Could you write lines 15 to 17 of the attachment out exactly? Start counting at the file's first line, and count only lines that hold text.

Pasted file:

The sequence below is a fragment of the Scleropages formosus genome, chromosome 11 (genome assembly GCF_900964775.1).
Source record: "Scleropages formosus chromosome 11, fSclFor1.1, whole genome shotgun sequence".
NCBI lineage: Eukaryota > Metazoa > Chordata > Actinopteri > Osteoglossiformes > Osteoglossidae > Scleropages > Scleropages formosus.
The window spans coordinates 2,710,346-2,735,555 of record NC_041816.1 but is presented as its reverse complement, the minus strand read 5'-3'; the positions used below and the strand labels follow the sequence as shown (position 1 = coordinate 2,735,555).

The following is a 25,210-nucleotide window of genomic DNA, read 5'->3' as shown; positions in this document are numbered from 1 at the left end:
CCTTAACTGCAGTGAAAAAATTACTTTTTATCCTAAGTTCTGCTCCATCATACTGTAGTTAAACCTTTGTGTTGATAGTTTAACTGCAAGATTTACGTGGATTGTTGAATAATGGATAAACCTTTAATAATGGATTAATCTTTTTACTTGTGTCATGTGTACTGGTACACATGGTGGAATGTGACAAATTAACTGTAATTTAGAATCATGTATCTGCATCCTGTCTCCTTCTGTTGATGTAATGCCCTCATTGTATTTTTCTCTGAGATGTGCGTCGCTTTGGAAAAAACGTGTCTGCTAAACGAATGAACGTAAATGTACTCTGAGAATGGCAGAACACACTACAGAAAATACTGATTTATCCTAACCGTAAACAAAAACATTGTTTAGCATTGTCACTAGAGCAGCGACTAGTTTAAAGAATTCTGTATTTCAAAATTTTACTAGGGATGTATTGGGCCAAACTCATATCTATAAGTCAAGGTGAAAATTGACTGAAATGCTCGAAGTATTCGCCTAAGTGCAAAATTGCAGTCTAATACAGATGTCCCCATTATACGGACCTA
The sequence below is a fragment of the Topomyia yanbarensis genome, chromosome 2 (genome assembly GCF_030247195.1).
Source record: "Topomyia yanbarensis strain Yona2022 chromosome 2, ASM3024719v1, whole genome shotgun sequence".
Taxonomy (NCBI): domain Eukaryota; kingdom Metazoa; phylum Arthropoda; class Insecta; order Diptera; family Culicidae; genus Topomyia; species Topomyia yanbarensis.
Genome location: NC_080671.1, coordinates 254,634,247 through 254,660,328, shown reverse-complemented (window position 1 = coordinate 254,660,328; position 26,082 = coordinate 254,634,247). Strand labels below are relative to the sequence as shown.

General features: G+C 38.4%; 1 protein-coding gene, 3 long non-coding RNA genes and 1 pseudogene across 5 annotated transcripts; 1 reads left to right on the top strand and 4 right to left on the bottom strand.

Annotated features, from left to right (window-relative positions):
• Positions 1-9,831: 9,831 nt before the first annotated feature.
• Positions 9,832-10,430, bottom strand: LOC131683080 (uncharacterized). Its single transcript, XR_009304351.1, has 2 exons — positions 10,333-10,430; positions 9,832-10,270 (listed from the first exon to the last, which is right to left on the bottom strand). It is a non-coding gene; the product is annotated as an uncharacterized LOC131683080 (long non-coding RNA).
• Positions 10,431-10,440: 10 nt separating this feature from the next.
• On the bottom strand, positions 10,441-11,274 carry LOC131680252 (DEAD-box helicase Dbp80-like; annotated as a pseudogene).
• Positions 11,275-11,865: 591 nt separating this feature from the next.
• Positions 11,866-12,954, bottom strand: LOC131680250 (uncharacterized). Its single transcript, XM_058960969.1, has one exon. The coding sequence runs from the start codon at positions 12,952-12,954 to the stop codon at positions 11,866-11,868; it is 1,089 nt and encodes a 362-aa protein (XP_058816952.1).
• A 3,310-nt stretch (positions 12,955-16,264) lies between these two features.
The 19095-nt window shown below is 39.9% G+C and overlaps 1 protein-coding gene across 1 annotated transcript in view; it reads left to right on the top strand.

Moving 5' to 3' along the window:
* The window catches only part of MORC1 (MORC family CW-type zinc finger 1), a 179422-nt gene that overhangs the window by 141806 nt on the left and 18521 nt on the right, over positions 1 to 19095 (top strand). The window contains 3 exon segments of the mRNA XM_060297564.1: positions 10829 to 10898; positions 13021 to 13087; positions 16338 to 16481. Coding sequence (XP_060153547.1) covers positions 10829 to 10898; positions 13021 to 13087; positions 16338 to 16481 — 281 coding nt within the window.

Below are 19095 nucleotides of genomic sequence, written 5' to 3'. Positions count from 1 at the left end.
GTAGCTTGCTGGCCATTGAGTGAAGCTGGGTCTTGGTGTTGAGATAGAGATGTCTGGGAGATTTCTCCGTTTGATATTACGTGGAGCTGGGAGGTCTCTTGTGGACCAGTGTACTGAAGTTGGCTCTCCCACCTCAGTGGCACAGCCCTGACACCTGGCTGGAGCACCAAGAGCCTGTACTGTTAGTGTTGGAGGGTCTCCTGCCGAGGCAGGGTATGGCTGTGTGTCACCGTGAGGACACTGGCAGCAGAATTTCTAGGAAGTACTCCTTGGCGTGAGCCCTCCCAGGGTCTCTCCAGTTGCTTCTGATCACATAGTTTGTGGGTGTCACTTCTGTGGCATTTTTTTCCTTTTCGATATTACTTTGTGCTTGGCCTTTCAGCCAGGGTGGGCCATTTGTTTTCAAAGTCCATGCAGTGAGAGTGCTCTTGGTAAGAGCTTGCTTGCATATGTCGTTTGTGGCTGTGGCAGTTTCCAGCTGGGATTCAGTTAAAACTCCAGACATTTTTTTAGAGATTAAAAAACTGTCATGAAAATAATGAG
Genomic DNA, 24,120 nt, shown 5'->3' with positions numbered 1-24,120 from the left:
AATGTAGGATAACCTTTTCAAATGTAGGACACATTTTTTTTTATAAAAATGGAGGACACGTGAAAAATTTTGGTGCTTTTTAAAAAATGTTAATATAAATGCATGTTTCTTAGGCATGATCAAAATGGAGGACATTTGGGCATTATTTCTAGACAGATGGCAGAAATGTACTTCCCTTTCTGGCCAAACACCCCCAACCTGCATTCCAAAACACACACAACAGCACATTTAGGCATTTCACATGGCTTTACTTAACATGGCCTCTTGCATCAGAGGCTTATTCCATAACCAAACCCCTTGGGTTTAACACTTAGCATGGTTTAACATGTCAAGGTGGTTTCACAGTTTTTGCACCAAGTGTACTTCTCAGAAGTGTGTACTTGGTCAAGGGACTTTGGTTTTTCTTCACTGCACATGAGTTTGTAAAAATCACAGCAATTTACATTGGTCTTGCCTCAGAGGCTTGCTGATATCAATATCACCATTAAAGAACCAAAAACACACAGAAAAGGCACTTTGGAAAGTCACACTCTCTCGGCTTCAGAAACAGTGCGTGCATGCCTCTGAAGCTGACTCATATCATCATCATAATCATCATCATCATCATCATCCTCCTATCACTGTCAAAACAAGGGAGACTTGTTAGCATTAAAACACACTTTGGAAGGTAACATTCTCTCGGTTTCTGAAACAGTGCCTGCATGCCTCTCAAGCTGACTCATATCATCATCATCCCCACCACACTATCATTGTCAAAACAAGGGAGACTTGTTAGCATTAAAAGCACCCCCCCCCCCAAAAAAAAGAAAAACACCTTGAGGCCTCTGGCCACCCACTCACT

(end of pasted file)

• Positions 10,431-10,440: 10 nt separating this feature from the next.
• On the bottom strand, positions 10,441-11,274 carry LOC131680252 (DEAD-box helicase Dbp80-like; annotated as a pseudogene).
• Positions 11,275-11,865: 591 nt separating this feature from the next.